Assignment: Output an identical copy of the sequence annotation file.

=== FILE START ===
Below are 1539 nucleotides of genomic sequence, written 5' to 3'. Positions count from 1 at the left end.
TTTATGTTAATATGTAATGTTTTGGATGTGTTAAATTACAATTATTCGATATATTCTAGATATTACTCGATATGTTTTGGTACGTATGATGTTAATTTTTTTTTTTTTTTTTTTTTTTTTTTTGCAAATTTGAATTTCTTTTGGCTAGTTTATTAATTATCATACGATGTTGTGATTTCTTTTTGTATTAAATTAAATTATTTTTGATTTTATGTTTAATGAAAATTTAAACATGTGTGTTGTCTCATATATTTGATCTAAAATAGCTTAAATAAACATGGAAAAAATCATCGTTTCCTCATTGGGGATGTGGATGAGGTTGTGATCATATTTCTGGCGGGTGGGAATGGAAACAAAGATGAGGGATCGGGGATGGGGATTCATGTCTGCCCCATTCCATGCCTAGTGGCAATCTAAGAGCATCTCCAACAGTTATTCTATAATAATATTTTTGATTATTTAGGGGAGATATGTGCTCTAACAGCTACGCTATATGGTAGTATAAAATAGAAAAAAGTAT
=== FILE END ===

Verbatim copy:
Below are 1539 nucleotides of genomic sequence, written 5' to 3'. Positions count from 1 at the left end.
TTTATGTTAATATGTAATGTTTTGGATGTGTTAAATTACAATTATTCGATATATTCTAGATATTACTCGATATGTTTTGGTACGTATGATGTTAATTTTTTTTTTTTTTTTTTTTTTTTTTTTGCAAATTTGAATTTCTTTTGGCTAGTTTATTAATTATCATACGATGTTGTGATTTCTTTTTGTATTAAATTAAATTATTTTTGATTTTATGTTTAATGAAAATTTAAACATGTGTGTTGTCTCATATATTTGATCTAAAATAGCTTAAATAAACATGGAAAAAATCATCGTTTCCTCATTGGGGATGTGGATGAGGTTGTGATCATATTTCTGGCGGGTGGGAATGGAAACAAAGATGAGGGATCGGGGATGGGGATTCATGTCTGCCCCATTCCATGCCTAGTGGCAATCTAAGAGCATCTCCAACAGTTATTCTATAATAATATTTTTGATTATTTAGGGGAGATATGTGCTCTAACAGCTACGCTATATGGTAGTATAAAATAGAAAAAAGTAT